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J. Harry Caufield

This clickbait-headlined Bloomberg article makes the claim that "The Villages", a proliferant retirement community in Florida, is the most rapidly-growing metropolitan area in the US. Something seems vaguely cyberpunk about the place, possibly because it is obscenely large and chock-full of people at the tail ends of their rich lives. That's the traditional "overbearing dystopian future society" part, at least. 

So how is The Villages different from a university of equivalent size? Ohio State (er, The Ohio State University) has about 57,000 students on one campus, making it one of the most populous universities in the nation. It's not quite the 110,000 headcount claimed for The Villages, but I'm assuming that number includes resident employees as well. If we include OSU's non-student employees, their total "resident" population is closer to 87,000, not counting commuter students.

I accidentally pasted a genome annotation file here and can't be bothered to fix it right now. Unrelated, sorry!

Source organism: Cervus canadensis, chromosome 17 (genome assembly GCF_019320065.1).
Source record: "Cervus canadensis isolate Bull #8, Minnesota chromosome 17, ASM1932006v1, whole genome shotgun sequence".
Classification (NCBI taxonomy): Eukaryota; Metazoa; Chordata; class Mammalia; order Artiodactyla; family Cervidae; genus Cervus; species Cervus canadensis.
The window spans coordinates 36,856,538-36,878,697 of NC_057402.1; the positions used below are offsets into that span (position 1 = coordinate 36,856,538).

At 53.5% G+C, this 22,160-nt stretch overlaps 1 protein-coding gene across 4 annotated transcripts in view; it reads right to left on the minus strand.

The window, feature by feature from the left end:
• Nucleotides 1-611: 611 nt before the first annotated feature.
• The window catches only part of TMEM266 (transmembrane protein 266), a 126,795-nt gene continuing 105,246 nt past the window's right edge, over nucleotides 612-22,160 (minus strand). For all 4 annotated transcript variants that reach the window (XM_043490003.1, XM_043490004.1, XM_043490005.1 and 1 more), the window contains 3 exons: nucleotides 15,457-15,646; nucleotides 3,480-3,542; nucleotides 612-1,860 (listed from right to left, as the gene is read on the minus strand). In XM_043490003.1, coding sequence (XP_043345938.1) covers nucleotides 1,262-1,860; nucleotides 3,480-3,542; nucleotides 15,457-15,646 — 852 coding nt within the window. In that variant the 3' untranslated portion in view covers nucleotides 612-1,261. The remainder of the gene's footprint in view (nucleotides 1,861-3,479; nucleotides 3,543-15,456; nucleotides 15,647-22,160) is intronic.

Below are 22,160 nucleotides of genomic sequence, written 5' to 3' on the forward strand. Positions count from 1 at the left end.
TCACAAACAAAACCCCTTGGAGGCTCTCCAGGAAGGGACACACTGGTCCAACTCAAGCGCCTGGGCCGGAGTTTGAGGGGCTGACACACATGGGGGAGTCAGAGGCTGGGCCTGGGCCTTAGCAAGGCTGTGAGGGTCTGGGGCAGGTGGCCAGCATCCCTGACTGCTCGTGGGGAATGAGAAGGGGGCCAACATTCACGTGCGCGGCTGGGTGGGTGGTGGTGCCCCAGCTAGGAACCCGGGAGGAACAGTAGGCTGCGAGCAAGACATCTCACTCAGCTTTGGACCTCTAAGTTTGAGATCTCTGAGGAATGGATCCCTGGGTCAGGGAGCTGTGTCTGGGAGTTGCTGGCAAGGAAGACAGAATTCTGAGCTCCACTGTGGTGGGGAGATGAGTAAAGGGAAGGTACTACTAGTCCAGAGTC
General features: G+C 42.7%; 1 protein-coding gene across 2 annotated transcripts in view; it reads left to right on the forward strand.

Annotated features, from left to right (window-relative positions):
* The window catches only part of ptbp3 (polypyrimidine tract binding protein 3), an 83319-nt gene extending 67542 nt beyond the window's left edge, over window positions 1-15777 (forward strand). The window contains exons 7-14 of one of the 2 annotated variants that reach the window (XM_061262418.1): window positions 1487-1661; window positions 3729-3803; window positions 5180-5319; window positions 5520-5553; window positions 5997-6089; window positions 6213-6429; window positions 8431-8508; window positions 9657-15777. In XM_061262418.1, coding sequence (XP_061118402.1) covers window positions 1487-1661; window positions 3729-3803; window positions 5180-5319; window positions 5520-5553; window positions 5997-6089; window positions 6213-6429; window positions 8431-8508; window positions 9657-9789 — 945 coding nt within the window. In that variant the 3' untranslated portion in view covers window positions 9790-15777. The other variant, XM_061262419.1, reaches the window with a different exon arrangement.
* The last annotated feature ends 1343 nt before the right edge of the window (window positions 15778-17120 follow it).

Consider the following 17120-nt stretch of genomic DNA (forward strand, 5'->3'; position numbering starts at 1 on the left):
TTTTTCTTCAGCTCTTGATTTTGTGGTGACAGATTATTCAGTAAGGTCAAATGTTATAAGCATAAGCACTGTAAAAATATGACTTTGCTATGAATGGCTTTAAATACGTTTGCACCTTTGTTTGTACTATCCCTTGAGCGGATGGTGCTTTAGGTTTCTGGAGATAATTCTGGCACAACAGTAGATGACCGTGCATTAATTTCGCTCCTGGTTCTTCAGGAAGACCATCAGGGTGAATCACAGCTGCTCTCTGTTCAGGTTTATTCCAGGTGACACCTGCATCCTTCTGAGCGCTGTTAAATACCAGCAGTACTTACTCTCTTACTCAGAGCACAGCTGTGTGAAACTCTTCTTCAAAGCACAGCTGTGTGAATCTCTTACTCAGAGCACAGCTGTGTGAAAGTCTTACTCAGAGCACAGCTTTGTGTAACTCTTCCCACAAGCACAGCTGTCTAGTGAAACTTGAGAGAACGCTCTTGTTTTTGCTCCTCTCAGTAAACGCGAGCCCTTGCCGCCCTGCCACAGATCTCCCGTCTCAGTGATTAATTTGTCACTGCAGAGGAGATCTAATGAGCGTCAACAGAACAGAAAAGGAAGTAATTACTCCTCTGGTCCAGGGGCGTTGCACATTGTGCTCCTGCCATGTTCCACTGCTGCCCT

This is my point: the population size isn't what intrigues me about The Villages. It's not the monolithic overlord problem, either. It's having that many affluent, elderly people in one place. It's a recipe for highly-concentrated success.